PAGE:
The Sentencing Council recently published definitive guidelines on health and safety and food safety hygiene offences which will see a significant increase in the level of fines which can be imposed by the courts. The guidelines, which come into force on 1 February 2016, are particularly relevant to the hospitality industry and emphasise the need for compliance across the sector.
The offences range from multiple fatalities at one end of the scale to the risk of minor injury at the other. Food safety offences could put restaurant customers at risk of illness or lead to a fatal outbreak of food poisoning. An offence may be committed where no actual harm occurred but a risk was posed to the health and safety of others. Consequently a number of scenarios are covered by the legislation.
Learn from the mistakes of others…
Over recent years there have been a number of high profile cases involving the prosecution of hoteliers for breach of health and safety legislation. Earlier this month the owners of Down Hall Country House Hotel were fined £200,000 for systematic health and safety breaches which resulted in the death of two guests when using the hotel’s swimming pool. In this case it was found that the gradient of the swimming pool vastly exceeded the recommended incline resulting in the swimmers being unable to grip the slope.
When passing sentence at Chelmsford Crown Court, Judge Anthony Goldstaub QC said: “The defendants [the company] didn’t lay down, monitor and enforce a clear and practical structure for the management of health and safety at their hotel, particularly with regard to the safety of their guests for the use of the swimming pool. Indeed, it seems to me the management of health and safety matters was imprecise and diffuse, and the roles and responsibilities of the various managers and organisations involved were not clearly defined, clearly understood and forcefully pursued. There was a culture of complication and confusion, and it was systemic. It was structural to the direction and management of the defendants from boardroom level down”.
In 2012, The Chumleigh Lodge Hotel in Finchley, London was ordered to pay over £260,000 in fines and costs for fire safety failures including defective fire doors, blocked escape routes and lack of smoke alarms. These failures were discovered on investigation following a fire which saw one guest escape through a second floor window.
A further example of the risks posed by swimming pools can be seen in the case of The Adelphi Hotel in Liverpool which was fined £65,000 plus costs of £70,000 after a guest drowned. The court found that there had been at least fourteen health and safety breaches in the months running up to the incident.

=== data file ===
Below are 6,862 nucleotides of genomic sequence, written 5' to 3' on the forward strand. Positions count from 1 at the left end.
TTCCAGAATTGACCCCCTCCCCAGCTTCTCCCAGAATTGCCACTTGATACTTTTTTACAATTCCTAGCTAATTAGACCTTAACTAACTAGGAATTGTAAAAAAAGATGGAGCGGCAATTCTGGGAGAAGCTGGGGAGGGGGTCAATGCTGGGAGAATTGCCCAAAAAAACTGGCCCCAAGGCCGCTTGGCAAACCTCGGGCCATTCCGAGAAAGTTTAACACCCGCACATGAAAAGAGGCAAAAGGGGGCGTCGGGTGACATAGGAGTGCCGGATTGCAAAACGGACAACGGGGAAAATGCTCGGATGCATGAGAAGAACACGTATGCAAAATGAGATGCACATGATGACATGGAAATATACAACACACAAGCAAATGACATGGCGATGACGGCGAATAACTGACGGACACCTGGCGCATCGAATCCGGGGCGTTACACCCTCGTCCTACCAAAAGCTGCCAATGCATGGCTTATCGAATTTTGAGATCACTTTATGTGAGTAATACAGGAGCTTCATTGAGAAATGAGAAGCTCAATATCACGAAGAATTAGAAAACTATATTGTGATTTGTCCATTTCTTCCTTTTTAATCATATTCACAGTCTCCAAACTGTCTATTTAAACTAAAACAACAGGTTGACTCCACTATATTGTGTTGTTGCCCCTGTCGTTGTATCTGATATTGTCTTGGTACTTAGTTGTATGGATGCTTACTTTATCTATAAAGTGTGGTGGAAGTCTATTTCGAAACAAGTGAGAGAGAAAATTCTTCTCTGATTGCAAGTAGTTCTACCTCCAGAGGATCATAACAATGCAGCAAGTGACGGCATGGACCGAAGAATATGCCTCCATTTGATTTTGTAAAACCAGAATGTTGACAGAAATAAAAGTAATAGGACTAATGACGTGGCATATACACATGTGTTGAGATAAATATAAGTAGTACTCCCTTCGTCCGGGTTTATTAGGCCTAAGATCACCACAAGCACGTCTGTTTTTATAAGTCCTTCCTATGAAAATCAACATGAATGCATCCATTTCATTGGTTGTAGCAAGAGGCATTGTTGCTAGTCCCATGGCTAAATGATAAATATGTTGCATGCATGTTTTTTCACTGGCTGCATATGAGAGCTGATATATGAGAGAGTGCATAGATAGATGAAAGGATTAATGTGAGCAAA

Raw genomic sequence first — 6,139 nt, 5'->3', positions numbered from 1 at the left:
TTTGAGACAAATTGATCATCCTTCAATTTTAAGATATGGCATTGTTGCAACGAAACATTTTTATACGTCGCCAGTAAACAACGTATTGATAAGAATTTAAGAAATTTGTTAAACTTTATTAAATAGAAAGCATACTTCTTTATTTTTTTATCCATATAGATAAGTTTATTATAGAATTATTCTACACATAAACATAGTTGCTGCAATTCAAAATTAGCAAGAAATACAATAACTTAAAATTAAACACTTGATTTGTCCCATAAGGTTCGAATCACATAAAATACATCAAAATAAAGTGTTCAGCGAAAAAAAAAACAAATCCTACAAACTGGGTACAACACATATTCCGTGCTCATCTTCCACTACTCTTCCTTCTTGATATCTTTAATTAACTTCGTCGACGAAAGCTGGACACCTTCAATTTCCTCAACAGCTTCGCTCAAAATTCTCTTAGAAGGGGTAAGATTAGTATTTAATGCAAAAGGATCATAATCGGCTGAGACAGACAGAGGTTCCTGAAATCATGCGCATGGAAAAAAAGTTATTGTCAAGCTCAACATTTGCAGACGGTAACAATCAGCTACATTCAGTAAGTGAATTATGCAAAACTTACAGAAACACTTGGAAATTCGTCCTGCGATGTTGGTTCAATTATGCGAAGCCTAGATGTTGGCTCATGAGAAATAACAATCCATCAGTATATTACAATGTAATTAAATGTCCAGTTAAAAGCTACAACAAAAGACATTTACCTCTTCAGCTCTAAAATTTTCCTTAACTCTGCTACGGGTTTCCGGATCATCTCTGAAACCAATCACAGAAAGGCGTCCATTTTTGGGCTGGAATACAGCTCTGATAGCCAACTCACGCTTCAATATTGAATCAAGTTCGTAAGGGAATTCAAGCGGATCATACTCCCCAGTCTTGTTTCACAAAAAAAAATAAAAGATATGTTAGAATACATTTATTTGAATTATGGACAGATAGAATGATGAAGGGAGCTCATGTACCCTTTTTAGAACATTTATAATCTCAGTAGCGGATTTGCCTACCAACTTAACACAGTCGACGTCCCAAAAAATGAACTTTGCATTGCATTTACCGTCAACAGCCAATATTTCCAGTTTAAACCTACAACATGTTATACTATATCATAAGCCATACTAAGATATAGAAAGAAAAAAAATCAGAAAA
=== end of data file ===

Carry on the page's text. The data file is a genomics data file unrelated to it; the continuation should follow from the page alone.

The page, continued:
The financial implications for breaching health and safety legislation in the form of fines and legal fees coupled with negative press can have disastrous consequence for the business and its goodwill.
The Sentencing Guidelines
To ensure that the sanction is proportionate to the offence, the new guidelines have a broad scope to reflect the level of culpability and risk of harm. This ranges from an isolated failure to follow procedure to a deliberate disregard to follow the law or take action in relation to concerns raised by guests and employees.
The courts will have the power to impose large fines of up to £10 million for breach of health and safety legislation and up to £20 million in the case of convictions for corporate manslaughter. The level of fine will however be proportionate to the turnover of the business.
Duty of Care
Hotels have a duty to take all reasonably practicable steps to ensure the safety of their guests and employees. However, it is not always clear who owes the duty of care as management structures vary with a combination of ownership, management and franchise structures often operating simultaneously. Consequently, if a hotel does receive a complaint which may result in legal action, careful consideration should be given to who owes the duty of care.
Company directors must ensure that they follow the Health and Safety Executive and Institute of Director’s guidance ‘Leading Health and Safety at Work’. This includes engaging the workforce in the promotion and achievement of safe conditions and providing ongoing training. Directors can be held personally liable when these duties are breached as members of the board have both collective and individual responsibility.
Proactive health and safety management is paramount and a robust policy which is properly implemented, monitored and followed will reduce the risk of liability in the event that an incident does occur. It is important to identify the potential threats, evaluate the risk and set precautions accordingly. It may be appropriate to have a risk assessment prepared by an external Health and Safety Consultant and a policy devised accordingly.
The impact of an incident can be disastrous not only due to the potential financial costs but also the negative press and associated damage to the hotel’s reputation. Whilst incidents cannot always be avoided, by taking proactive steps hoteliers can reduce the risk of being held liable in the event that an incident does occur.